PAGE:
Getting ready for the new law against child labour

The challenges are to assess the scale of the problem, increase capacity to enforce the new amendments and prepare for realistic rehabilitative steps

Updated - December 04, 2021 11:14 pm IST

Published - September 10, 2012 12:56 am IST

HAMMERING OUT: The largest task would be in rehabilitating15-20 lakh children in the age-group 14 to 18 who are employedin hazardous work. Photo: K. Murali Kumar

HAMMERING OUT: The largest task would be in rehabilitating15-20 lakh children in the age-group 14 to 18 who are employedin hazardous work. Photo: K. Murali Kumar

The Union Cabinet’s green light to the amendments in the existing law against child labour is encouraging. When it comes into force, all forms of child labour under the age of 14 years will be banned, the employment of children in the 14-18 age group in hazardous occupations prohibited and child labour a cognisable offence. This would also mean scaling up the state’s efforts and responsibilities, enhanced expenditure and more involvement of the police and judiciary, if the government is serious about the enforcement of the newly tagged Child and Adolescent Labour Prohibition Act.

So, in practical terms, what should be done? The three major challenges that the government is confronted with are ascertaining enforceability, assessing the real magnitude of the problem and devising appropriate rehabilitative measures. The pre-requisites for all lie in political will substantiated with appropriate budgetary allocations and building effective partnerships with a sense of utmost urgency.

First, the preparedness to enforce deterrents enshrined in the law: the legislation that we have now stipulates for imprisonment up to one year and a penalty up to a maximum of Rs.20,000. But the reality is that while 13,60,117 inspections were carried out under the child labour law since its inception in 1986, barely 49,092 prosecutions were launched and merely 4,774 employers convicted. Most appallingly, a meagre sum of 200 to 400 rupees was imposed as penalty in most of the cases. In some, the penalty was as low as Rs.20- 25. Is this not a ruthless and cruel joke played on the children of our nation? What it calls for is sensitivity, capacity building and accountability of the enforcement machinery at all levels including in supervisory and recommendatory agencies and bodies like Child Welfare Committee (CWC), National and State Commissions for Protection of Child Rights, etc. The quickest disposal of cases must be ensured through fast track courts. Framing and implementing rules and standard operating procedures (SOPs) by State governments, other innovative and participatory measures like forming and empowering people’s vigilance committees as well as engaging panchayati raj institutions will be effective steps towards law enforcement. The amendment makes child labour a cognisable offence. Therefore the enforcement will not be confined to the domain of labour inspectorate only, but also bind the police. This will require sensitisation and training of police personnel and systematic coordination between both agencies. The endemic corruption, insensitivity and indifferent attitude of the “inspector class” is not a secret.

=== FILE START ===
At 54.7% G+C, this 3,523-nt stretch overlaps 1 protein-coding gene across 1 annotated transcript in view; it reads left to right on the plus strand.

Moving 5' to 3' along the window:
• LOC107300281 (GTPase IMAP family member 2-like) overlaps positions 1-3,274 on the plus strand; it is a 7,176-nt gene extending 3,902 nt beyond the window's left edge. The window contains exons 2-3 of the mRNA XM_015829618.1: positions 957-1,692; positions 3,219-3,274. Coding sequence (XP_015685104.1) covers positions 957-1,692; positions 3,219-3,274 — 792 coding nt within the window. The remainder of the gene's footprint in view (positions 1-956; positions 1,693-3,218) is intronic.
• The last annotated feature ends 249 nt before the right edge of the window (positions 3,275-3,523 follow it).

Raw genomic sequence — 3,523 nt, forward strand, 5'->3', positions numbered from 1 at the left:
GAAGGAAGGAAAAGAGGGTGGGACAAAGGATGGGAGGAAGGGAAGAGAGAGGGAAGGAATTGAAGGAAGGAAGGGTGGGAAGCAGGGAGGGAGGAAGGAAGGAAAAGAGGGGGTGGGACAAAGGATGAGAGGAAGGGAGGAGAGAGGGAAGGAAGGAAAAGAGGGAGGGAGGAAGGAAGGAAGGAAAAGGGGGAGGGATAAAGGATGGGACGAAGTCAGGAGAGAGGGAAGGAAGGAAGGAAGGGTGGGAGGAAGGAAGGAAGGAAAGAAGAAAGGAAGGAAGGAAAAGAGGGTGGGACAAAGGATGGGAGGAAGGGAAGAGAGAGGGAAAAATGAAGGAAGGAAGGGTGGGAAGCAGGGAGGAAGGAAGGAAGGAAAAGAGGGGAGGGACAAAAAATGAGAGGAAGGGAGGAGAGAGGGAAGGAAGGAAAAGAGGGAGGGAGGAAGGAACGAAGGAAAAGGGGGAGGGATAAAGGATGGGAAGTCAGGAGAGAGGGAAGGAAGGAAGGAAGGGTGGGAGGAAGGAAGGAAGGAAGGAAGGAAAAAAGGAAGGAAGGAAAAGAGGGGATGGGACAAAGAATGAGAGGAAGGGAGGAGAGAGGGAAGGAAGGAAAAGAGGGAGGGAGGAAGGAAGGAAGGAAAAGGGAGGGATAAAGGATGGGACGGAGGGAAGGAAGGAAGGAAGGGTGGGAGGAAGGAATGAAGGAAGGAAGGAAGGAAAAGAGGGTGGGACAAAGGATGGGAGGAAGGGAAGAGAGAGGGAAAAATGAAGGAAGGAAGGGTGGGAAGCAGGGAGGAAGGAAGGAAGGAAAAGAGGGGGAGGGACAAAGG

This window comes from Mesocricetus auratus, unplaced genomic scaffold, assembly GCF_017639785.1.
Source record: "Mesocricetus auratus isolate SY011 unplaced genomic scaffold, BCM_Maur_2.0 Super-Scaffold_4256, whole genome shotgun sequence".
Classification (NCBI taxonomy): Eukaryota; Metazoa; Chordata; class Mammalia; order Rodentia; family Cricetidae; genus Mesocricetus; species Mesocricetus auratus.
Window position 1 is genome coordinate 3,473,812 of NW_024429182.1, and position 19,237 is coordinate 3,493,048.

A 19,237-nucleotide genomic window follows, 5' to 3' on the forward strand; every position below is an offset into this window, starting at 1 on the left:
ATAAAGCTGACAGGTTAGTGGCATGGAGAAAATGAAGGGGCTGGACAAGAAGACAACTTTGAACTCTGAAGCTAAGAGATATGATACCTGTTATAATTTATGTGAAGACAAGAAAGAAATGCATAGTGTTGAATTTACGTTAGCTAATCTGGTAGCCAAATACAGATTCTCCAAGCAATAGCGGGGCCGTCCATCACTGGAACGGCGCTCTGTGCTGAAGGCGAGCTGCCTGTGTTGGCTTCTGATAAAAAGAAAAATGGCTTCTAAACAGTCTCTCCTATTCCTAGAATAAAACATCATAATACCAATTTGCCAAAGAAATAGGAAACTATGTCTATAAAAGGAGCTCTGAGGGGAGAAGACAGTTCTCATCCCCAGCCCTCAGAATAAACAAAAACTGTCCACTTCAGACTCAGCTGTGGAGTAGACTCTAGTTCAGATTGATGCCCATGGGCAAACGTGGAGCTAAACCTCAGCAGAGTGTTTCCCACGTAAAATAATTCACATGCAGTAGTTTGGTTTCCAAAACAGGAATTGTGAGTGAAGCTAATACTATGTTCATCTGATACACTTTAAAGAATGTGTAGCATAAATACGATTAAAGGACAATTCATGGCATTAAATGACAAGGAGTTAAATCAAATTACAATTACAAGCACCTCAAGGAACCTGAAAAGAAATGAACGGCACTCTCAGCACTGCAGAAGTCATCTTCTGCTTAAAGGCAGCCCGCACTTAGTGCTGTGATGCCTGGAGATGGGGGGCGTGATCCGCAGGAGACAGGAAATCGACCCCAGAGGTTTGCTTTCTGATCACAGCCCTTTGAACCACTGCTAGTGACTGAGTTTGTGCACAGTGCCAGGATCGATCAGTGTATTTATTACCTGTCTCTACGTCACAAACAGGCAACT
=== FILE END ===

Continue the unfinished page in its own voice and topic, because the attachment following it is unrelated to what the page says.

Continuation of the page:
Not reflective of reality